Further, address signals A0 to A15 and an address strobe AS are also inputted from the microprocessor 21 to the memory controller 100. From the memory controller 100 to the microprocessor 21, data signals D0 to D7 and a ready signal are inputted.

In the construction described above, when the data area determination circuit 6 determines that the address signals A0 to A15 from the microprocessor 21 relate to an instruction area rather than a data area, the memory controller 5 then selects either the instruction memory 200a or the instruction memory 200b on the basis of the address signals A0 to A15, so that it is determined from which instruction memory data are to be read. The memory controller 5 then designates addresses so that the data signals DO to D7 are outputted to the microprocessor 21.

The data memory 300, on the other hand, determines by the data area determination circuit 6 whether the address signals A0 to A15 relate to data on the instruction memory or to data on the data memory. Where the address signals A0 to A15 relate to the data on the data memory, the data are outputted as the data signals D0 to D7. Otherwise, the data memory 300 outputs nothing.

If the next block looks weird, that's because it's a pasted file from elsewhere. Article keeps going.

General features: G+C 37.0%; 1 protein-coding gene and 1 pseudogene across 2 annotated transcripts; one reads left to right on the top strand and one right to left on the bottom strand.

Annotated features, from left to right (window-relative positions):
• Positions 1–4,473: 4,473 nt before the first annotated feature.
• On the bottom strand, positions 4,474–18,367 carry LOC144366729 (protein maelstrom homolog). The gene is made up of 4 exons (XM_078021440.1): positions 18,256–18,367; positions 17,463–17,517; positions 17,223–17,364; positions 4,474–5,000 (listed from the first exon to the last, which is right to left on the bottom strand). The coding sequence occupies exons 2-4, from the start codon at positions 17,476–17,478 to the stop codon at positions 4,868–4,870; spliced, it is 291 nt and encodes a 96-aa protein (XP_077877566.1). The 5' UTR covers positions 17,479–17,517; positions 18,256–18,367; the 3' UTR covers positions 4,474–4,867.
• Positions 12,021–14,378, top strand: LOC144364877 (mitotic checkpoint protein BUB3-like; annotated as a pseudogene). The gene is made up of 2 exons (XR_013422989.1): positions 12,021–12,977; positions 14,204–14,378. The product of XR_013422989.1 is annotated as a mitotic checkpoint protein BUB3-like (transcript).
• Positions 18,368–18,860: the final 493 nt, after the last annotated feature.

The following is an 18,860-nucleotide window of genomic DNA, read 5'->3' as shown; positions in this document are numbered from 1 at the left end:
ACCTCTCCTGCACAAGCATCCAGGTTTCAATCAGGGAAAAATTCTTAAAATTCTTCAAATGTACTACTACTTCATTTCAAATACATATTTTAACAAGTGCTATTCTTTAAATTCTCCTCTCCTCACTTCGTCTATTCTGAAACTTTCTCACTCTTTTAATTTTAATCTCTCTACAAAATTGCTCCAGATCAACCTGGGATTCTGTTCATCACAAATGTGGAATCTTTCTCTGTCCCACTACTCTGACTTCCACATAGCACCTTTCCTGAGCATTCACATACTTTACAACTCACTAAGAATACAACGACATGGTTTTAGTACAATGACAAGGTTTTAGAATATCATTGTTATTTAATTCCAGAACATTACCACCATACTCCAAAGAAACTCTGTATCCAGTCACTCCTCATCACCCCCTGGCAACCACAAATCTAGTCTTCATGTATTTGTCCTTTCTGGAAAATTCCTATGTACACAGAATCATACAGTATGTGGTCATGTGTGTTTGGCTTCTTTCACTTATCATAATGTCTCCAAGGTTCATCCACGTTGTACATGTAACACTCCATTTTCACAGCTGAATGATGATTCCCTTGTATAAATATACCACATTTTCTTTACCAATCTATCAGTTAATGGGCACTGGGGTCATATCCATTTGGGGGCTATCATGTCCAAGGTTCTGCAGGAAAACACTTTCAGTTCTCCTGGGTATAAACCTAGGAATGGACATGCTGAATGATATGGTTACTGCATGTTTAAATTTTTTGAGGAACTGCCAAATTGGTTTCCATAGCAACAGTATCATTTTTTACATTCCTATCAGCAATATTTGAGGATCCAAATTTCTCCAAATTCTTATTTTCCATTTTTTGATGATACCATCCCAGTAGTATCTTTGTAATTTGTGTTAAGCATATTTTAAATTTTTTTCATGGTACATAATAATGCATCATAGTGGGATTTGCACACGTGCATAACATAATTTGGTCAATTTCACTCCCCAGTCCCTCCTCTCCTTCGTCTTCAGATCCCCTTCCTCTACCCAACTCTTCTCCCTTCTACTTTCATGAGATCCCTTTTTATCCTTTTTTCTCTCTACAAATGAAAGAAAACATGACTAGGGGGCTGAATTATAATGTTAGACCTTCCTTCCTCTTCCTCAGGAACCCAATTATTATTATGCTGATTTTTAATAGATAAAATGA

The memory controller according to the present invention will be described in further detail with reference to the block diagram of FIG. 6.

The memory controller 100 is divided into the memory controller 100a and the memory controller 100b. The memory controller 100a controls the instruction memory 200a, while the memory controller 100b controls the instruction memory 200b.

Employed as a bus master connected to the memory controller 100a and the memory controller 100b is the microprocessor 21 of a 16-bit address width (A0 to A15) and an 8-bit data width (D0 to D7).